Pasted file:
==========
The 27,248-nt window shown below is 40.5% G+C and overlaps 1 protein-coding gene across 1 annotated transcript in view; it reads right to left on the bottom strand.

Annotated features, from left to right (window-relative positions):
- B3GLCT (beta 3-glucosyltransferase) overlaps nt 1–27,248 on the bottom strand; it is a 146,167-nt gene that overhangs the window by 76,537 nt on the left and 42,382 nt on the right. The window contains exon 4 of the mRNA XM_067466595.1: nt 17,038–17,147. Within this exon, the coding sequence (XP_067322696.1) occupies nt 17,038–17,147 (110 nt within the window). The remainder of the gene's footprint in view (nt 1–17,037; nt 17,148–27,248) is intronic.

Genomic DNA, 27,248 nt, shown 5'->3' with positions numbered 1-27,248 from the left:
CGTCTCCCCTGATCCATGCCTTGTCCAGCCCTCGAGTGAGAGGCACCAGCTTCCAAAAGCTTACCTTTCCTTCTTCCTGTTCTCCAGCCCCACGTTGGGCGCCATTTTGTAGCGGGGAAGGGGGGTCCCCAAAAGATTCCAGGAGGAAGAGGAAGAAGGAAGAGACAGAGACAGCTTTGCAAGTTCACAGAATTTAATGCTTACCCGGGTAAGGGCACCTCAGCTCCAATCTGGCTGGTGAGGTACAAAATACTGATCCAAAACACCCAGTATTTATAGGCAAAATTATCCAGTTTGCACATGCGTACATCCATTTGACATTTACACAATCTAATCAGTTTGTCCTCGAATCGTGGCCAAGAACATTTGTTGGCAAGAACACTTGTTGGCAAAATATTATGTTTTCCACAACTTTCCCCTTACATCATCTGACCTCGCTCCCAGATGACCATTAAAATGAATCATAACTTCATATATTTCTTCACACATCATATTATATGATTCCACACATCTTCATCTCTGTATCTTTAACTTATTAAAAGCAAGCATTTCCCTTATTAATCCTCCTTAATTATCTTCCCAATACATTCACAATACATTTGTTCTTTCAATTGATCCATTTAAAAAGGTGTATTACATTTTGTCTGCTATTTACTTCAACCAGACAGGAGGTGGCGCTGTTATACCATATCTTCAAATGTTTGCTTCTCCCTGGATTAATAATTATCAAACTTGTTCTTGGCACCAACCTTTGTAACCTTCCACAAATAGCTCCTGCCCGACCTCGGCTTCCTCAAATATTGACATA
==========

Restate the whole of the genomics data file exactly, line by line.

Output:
The 27,248-nt window shown below is 40.5% G+C and overlaps 1 protein-coding gene across 1 annotated transcript in view; it reads right to left on the bottom strand.

Annotated features, from left to right (window-relative positions):
- B3GLCT (beta 3-glucosyltransferase) overlaps nt 1–27,248 on the bottom strand; it is a 146,167-nt gene that overhangs the window by 76,537 nt on the left and 42,382 nt on the right. The window contains exon 4 of the mRNA XM_067466595.1: nt 17,038–17,147. Within this exon, the coding sequence (XP_067322696.1) occupies nt 17,038–17,147 (110 nt within the window). The remainder of the gene's footprint in view (nt 1–17,037; nt 17,148–27,248) is intronic.

Genomic DNA, 27,248 nt, shown 5'->3' with positions numbered 1-27,248 from the left:
CGTCTCCCCTGATCCATGCCTTGTCCAGCCCTCGAGTGAGAGGCACCAGCTTCCAAAAGCTTACCTTTCCTTCTTCCTGTTCTCCAGCCCCACGTTGGGCGCCATTTTGTAGCGGGGAAGGGGGGTCCCCAAAAGATTCCAGGAGGAAGAGGAAGAAGGAAGAGACAGAGACAGCTTTGCAAGTTCACAGAATTTAATGCTTACCCGGGTAAGGGCACCTCAGCTCCAATCTGGCTGGTGAGGTACAAAATACTGATCCAAAACACCCAGTATTTATAGGCAAAATTATCCAGTTTGCACATGCGTACATCCATTTGACATTTACACAATCTAATCAGTTTGTCCTCGAATCGTGGCCAAGAACATTTGTTGGCAAGAACACTTGTTGGCAAAATATTATGTTTTCCACAACTTTCCCCTTACATCATCTGACCTCGCTCCCAGATGACCATTAAAATGAATCATAACTTCATATATTTCTTCACACATCATATTATATGATTCCACACATCTTCATCTCTGTATCTTTAACTTATTAAAAGCAAGCATTTCCCTTATTAATCCTCCTTAATTATCTTCCCAATACATTCACAATACATTTGTTCTTTCAATTGATCCATTTAAAAAGGTGTATTACATTTTGTCTGCTATTTACTTCAACCAGACAGGAGGTGGCGCTGTTATACCATATCTTCAAATGTTTGCTTCTCCCTGGATTAATAATTATCAAACTTGTTCTTGGCACCAACCTTTGTAACCTTCCACAAATAGCTCCTGCCCGACCTCGGCTTCCTCAAATATTGACATA